Wednesday, October 27, 2010

job applications - got to love them

Resumes; they’re not one of the more fun aspects of the whole job hunting saga are they. On the whole people seem to be confounded by the process, to the extent that some stay at home mums put it off entirely, throw their hands in the air and give up.

Teenagers often aren’t much better.

A number of my colleagues say they don’t get much satisfaction from working on resumes for their clients either. Maybe I’m a bit weird, but I enjoy sleuthing out your transferable skills (and stay at home mums have heaps of these! As do students, and of course those who’ve been employed “yes, even as a teacher” – although the last group are often the most disbelieving).

I find it a challenge, as I said, to sleuth out your transferable skills (these are often called the ‘soft skills’), and then to find the right words to present you in the most favourable light. Not lying of course, that’s not where I’m at. But to show that you have talents and skills that are of value in the workplace.

I love the look of disbelief when we begin. “Nope, not me, I’ve got nothing to offer”

“Oh really? Well, let’s give it a go anyway will we?”

It’s great! Sometimes, people will just sit back at the end of even half an hour and say, “wow”.

And I’ll ask “Is it all true?” and because I’m such a stickler for honesty in the process, all they can answer is a proud “Yes”.

Love it!

As to the typing, and formatting - not my strongest point. I prefer the interactive aspect best, but of course I can and will assist when needed; with pretty good results too. But generally I encourage my clients to give it a go for themselves. I believe it’s much better to be self sufficient and independent so you can go it alone next time. But I won't leave you high and dry, so if you want this support, just ask.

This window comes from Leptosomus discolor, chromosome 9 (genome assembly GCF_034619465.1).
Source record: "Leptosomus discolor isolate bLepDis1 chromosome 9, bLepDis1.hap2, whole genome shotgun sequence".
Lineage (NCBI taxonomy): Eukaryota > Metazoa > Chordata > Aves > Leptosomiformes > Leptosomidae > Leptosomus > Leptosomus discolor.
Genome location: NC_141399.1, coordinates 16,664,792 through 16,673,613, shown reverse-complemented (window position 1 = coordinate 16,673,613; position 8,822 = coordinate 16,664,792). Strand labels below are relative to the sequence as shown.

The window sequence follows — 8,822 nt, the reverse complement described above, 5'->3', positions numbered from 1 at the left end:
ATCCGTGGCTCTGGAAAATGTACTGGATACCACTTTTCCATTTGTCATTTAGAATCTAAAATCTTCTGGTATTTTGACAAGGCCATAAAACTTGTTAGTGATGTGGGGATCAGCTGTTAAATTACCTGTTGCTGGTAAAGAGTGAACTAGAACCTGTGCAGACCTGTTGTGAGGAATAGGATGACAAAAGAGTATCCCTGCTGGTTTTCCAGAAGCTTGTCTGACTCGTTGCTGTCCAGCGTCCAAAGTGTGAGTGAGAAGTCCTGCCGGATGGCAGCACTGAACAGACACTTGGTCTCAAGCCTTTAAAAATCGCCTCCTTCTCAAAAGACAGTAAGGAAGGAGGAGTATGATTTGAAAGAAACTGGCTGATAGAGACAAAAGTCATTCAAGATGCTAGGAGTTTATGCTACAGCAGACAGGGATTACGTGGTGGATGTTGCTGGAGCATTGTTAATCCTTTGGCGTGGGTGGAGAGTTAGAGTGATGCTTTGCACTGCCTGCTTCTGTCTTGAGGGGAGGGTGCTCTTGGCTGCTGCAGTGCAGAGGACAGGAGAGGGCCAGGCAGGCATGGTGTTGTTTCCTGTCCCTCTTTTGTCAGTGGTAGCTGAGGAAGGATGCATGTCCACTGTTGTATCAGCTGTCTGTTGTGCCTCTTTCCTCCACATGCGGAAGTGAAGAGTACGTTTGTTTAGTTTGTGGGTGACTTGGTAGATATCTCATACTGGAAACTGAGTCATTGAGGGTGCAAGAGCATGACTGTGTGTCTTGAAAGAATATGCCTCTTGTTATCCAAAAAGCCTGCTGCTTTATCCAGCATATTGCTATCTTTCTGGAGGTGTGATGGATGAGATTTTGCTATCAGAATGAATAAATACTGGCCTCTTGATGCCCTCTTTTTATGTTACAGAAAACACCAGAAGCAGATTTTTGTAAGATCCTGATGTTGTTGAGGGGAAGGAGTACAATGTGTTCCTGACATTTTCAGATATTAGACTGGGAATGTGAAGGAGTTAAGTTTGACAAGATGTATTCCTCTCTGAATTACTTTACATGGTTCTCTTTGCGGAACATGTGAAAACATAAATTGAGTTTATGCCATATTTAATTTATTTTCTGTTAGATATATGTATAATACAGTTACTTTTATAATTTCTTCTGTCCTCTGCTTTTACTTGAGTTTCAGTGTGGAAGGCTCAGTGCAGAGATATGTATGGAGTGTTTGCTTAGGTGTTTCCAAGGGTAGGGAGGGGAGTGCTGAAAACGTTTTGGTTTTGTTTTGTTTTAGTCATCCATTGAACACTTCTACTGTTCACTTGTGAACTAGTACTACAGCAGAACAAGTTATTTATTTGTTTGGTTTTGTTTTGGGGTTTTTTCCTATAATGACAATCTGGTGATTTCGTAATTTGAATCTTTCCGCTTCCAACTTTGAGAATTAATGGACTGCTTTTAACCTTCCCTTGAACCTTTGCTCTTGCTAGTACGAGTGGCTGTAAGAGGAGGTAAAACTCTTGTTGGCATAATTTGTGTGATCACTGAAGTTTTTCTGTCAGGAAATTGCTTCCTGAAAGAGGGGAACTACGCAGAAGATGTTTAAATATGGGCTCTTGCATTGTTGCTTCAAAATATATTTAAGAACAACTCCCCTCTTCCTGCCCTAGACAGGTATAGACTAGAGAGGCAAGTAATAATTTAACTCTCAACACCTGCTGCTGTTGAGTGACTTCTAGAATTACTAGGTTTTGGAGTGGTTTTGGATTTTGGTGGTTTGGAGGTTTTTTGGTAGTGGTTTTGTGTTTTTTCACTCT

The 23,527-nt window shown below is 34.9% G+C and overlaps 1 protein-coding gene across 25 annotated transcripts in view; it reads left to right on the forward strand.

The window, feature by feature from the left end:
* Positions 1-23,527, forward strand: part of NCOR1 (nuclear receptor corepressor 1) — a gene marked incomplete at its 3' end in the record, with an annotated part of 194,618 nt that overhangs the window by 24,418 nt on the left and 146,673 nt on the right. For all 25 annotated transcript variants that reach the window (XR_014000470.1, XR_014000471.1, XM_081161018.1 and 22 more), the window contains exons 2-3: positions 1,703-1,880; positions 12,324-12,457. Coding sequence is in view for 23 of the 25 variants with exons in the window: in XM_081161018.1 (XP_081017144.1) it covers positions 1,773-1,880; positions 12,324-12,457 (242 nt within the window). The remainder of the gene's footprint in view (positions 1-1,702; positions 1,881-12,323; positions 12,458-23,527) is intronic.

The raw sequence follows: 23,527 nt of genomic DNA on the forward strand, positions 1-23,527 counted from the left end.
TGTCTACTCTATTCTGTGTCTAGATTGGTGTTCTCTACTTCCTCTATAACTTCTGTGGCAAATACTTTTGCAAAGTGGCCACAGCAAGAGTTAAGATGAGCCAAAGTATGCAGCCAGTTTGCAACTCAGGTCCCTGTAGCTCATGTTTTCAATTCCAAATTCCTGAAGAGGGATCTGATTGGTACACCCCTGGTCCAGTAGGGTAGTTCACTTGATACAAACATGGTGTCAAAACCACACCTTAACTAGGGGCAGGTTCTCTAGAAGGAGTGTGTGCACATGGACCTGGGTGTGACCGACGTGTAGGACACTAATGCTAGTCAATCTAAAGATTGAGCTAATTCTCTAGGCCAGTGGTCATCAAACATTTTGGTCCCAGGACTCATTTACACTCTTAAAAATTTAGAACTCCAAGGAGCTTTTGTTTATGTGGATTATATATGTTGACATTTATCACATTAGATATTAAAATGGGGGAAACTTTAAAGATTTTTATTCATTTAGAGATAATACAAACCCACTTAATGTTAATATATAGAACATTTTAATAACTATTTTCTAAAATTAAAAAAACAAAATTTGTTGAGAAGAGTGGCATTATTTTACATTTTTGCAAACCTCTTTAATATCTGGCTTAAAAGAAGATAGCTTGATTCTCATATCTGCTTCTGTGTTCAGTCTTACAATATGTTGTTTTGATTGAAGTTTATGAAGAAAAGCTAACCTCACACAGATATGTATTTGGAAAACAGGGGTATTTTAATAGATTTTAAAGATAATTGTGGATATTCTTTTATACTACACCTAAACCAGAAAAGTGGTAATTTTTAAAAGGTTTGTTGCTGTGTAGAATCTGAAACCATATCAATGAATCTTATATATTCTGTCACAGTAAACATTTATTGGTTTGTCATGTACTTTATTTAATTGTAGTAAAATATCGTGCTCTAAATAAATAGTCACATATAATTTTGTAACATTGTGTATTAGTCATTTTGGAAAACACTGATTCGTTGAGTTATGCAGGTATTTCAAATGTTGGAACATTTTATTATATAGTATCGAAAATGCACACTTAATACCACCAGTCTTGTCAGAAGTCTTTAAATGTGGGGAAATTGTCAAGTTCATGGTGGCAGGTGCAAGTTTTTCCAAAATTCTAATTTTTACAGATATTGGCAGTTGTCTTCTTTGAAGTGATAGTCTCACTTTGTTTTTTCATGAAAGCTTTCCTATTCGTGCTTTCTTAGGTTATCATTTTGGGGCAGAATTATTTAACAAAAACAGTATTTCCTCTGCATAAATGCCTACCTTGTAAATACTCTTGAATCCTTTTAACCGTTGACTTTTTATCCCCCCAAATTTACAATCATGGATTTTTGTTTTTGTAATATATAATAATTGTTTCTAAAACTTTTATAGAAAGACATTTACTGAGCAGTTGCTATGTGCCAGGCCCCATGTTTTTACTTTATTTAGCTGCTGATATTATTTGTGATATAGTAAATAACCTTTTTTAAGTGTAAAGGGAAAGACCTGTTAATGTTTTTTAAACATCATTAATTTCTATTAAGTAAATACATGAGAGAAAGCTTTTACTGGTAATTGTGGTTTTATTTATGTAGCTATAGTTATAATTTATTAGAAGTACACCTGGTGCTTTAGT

And now, because my posts are generally somewhat serious, I'm going to suggest you have a look at this brilliant application.

Now, there’s someone who’s enjoyed the process!


Cruella Collett said...

Ooo, I've been down this road recently, and I expect to have to do so again in the not-too-soon-but-not-too-distant-either future... It's tricky, though, to point out our own good qualities and skills, when we're often trained from childhood to appear modest and not to boast.

It's great that you can help people come out of their shell and discover how much they really know!

Tundiel said...

I HATE application forms, usually because although I always tell the truth, I always feel a bit false no matter what I put in them. Selling your good points isn't an easy thing to do, even when you know your strengths.

Thanks for the plug! I'm glad my nutty application proved entertaining. :)

*remembers to click 'follow'*

sue said...

Cruella, that's certainly true here. Don't boast, don't stand out from the crowd etc. and it's unhelpful advice during the job search process, but hard to overcome.

For one of my clients it was so ingrained that when asked at interview why he should be employed over the other shortlisted candidate (for a fabulous job I might add), he simply said, "I don't know, ask him". We did quite a bit of interview skills training to overcome the urge to appear modest.

His next interview went well, but he still felt uncomfortable (even though he was being scrupulously honest.)

Tundiel, the plug was all my pleasure. I loved how you got into Ron's head. Now I suppose I really should read the final book?

Just thinking - Tundiel, I noticed you use the word "selling" perhaps think of it more as sharing or informing the employer of your strengths. that might sit better.
A flippant sounding, but helpful suggestion is to get the assistance of your cat (dog, lizard or whatever) and pretend it's an interviewer. Answer the questions you most dread aloud to it. It has to be aloud though. You'll feel silly, but the experience is well worth the embarrassment.